A bomb that exploded late Tuesday night in front of the National War College Building at Fort McNair in Southwest Washington caused an estimated $100,000 in damage, a military spokesman said yesterday.

The blast shattered windows and cracked walls in the four-story building designed by noted architect Stanford White, at about 10 p.m. The device was placed in an 18-inch-high concrete vase that was at the entrance of the War College building, the spokesman said. No one was injured in the blast.

Fifteen minutes before the explosion, calls were made to the Pentagon switchboard and United Press International warning that a bomb was about to go off. The caller, who had apparently tape recorded his message, made a vague reference to U.S. bases in Guatemala. He also mentioned "U.S. imperialism," according to UPI.

A spokesman for the FBI said yesterday that there is no reason to think Tuesday's explosion has any connection with a firebomb that damaged an office in the environmental crimes division of the Justice Department on Pennsylvania Avenue, NW, at about 8 p.m. last Saturday. No one has claimed responsibility for that incident.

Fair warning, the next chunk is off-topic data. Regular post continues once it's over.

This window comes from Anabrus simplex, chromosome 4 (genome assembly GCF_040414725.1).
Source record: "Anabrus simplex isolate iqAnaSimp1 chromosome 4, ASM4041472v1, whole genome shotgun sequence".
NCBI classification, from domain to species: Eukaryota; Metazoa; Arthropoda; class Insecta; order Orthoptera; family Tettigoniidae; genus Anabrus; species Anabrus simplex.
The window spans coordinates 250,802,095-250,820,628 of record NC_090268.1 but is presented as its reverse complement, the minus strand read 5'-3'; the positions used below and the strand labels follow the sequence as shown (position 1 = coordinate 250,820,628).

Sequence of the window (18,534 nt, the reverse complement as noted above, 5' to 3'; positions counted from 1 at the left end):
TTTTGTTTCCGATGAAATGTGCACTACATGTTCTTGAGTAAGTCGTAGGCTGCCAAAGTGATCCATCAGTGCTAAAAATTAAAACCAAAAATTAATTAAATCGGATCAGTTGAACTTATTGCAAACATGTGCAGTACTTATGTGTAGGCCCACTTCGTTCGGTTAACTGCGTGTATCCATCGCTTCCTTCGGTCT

The National War College trains about 175 senior military officers a year in advanced war strategy. The base is situated on Greenleaf Point at the convergence of the Anacostia River and the Washington Channel.

Security personnel yesterday were taking down the license tag numbers of cars entering the base without military parking stickers. No other security precautions were in effect, and classes were being conducted as usual.

The FBI said it is examining fragments from the bomb but has not concluded the nature of the device or how it was detonated.